A columnist for Forbes went even further, speculating that the drones could have made three-dimensional maps of the power plant to assist a later attack.

"We frankly are not worried about that," McLaughlin of APS said.

The plant's security preparedness assumes anyone threatening the plant might have connections to an insider who has shared the plant layout and designs, and the security would have to defend against someone with that knowledge.

"The drones today are much more of a nuisance than they are a physical threat against the station," he said. "This story is more about drone safety and how you could be impacting people at the station."

He said drones remain unwelcome at the plant because they can distract security officers.

According to the documents, APS officials told regulators they planned to use a system from a company called Aerial Armor to track drones to determine where they were launched. The system would help law enforcement find any spot within a 13-mile radius where they launched.

McLaughlin said the NRC did not require anti-drone measures, but that APS has taken some anyhow, though he declined to comment on whether Palo Verde was using the tracking system.

In another email, an NRC representative tells a group of workers that the flights over the plant are not illegal, and another questions what the agency can do then if the perpetrators are caught.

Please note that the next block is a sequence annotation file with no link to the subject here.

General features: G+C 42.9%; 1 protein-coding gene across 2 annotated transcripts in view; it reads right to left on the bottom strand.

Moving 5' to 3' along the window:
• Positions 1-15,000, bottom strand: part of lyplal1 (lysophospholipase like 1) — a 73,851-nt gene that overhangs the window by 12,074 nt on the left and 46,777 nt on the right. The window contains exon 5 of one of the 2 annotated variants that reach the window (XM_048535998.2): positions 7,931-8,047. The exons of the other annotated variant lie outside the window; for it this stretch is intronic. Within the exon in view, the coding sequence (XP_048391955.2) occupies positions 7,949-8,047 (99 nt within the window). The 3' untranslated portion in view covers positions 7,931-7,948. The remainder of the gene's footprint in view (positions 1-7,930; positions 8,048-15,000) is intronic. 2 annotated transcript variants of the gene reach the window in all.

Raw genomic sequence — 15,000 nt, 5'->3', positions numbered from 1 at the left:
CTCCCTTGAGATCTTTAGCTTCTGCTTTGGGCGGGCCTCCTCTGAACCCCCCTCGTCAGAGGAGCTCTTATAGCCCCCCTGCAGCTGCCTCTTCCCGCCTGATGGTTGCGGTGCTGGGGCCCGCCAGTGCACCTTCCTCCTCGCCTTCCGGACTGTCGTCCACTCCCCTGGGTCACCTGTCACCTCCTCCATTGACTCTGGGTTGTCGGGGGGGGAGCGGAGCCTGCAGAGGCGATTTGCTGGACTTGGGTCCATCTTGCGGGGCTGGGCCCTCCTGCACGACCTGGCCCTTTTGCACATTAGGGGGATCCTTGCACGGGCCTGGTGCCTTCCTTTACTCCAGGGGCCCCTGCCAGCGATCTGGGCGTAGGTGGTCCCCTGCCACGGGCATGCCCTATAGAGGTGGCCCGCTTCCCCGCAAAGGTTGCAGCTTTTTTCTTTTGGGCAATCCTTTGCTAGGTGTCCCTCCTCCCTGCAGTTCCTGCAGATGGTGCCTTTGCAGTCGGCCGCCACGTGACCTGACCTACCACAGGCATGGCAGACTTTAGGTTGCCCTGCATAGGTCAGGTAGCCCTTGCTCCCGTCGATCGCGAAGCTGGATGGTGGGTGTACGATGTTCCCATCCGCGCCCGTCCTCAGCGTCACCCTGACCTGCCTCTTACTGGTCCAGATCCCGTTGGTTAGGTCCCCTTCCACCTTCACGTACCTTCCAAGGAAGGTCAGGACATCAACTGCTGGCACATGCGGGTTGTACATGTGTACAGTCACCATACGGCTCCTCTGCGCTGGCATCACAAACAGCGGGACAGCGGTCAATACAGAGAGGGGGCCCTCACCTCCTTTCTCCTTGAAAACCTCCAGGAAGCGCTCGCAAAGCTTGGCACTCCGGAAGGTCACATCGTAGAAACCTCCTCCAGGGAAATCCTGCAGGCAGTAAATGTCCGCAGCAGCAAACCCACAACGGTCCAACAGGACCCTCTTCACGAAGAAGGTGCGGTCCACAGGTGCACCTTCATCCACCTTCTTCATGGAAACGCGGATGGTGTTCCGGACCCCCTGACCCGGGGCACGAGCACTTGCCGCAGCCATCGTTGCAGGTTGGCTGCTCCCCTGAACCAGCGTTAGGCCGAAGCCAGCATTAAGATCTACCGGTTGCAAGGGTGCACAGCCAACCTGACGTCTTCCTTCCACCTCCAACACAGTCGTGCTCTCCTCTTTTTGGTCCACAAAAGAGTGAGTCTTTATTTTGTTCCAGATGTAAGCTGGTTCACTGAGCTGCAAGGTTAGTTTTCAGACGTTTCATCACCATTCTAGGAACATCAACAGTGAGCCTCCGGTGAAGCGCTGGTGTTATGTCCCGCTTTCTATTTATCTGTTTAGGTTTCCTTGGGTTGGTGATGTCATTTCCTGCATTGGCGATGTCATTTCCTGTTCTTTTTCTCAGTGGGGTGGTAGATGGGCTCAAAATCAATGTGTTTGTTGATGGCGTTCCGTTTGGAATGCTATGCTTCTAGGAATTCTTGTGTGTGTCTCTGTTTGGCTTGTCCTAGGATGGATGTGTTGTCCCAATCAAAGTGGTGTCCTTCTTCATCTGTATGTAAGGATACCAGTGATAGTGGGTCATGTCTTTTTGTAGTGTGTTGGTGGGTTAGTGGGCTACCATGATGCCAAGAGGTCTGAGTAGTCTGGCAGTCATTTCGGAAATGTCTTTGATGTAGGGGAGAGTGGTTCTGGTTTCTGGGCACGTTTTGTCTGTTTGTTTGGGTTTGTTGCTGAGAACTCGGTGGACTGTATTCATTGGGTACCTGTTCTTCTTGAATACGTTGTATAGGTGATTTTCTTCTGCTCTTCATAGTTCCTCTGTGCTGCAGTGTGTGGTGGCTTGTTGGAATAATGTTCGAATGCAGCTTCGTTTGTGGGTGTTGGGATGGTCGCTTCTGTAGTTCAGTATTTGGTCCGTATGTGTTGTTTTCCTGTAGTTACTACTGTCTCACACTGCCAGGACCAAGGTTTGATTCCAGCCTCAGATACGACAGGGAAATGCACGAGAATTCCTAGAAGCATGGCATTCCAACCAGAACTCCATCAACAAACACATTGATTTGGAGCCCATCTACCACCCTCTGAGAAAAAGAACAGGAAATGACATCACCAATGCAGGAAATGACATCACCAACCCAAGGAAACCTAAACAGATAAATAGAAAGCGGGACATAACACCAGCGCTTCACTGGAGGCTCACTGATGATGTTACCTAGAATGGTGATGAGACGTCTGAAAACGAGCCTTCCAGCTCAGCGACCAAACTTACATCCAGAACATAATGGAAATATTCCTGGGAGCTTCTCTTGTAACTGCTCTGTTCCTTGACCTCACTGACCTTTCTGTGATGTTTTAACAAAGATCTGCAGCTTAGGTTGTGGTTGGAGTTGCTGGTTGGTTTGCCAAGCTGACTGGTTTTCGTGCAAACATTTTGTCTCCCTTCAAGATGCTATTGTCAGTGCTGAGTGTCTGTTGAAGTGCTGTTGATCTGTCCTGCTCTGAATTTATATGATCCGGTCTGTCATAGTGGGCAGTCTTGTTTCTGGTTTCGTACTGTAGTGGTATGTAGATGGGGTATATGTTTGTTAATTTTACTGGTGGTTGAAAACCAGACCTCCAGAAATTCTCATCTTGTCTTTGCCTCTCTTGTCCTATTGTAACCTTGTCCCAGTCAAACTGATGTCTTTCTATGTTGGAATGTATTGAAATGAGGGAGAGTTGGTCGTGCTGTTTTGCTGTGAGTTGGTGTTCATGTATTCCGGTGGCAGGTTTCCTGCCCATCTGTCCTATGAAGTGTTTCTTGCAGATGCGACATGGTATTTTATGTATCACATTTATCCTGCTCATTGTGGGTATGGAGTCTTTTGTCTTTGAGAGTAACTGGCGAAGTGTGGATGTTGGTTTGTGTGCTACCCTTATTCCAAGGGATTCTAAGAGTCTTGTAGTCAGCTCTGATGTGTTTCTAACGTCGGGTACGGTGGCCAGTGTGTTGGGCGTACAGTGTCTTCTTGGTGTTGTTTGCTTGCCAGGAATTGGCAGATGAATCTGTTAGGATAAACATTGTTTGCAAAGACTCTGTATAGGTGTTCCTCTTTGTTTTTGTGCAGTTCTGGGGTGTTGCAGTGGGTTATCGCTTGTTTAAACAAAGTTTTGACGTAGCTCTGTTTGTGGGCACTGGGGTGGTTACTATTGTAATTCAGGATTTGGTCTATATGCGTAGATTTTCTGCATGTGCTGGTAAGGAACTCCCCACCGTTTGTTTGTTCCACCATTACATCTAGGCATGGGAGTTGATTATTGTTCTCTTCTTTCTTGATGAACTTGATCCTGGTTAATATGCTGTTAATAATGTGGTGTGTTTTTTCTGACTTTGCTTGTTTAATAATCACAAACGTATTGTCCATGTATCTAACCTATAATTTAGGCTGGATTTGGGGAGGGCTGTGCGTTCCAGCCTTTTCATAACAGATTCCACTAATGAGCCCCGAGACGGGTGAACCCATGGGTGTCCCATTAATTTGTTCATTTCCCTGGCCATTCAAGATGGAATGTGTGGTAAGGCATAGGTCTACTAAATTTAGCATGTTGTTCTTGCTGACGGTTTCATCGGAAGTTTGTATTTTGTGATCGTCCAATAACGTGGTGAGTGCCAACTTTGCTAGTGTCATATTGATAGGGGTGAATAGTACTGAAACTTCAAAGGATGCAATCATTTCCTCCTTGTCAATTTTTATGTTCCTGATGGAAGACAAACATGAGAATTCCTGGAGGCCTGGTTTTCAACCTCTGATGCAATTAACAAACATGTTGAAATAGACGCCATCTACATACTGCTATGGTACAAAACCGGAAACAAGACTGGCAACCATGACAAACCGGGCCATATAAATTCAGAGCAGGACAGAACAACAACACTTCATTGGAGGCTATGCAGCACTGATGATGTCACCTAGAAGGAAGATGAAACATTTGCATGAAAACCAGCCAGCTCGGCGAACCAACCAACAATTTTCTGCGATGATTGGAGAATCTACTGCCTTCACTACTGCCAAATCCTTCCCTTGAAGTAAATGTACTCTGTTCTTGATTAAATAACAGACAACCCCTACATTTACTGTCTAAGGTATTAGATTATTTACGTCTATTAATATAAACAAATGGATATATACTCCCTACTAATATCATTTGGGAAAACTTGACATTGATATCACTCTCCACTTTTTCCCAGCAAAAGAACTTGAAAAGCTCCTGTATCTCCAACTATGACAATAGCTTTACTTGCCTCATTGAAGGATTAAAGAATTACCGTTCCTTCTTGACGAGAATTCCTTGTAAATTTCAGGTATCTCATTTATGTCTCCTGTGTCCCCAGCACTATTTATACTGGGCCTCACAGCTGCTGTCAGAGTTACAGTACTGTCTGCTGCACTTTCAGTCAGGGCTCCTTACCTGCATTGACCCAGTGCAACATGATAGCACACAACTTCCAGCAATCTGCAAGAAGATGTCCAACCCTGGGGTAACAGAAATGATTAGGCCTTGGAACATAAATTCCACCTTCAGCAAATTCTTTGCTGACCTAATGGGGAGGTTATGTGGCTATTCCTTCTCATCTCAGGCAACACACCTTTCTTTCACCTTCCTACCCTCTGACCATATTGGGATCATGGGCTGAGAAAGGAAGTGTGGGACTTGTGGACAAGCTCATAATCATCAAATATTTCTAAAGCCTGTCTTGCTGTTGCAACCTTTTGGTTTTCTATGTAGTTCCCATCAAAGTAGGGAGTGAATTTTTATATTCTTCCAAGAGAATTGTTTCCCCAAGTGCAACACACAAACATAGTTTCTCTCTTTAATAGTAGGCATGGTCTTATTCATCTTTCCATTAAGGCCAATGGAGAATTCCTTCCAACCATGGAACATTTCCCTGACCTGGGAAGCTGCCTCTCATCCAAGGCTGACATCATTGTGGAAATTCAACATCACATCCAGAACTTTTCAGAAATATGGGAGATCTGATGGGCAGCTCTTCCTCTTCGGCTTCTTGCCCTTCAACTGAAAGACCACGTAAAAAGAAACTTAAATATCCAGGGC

However, another worker noted that Arizona has a law prohibiting drones from flying 500 feet horizontally or 250 feet vertically from any critical infrastructure, which would include the power plant.

Even if the airspace over nuclear plants is not yet designated as a restricted area, officials said they prefer drone pilots steer clear of the reactors.

"We would appreciate every drone pilot understand the rules before they fly," McLaughlin said.

Source: azcentral


Mysterious Colored Lights Spotted Over Shenzhen, China
By Emily Brown

A mysterious cluster of lights have been spotted shining above skyscrapers by hundreds of residents who likened it to "UFOs" and "alien spaceships".

Video widely shared on Chinese social media reveals the colourful lights in the partly cloudy night sky in Shenzhen, a major manufacturing hub in China's southern province of Guangdong, on Saturday, July 25.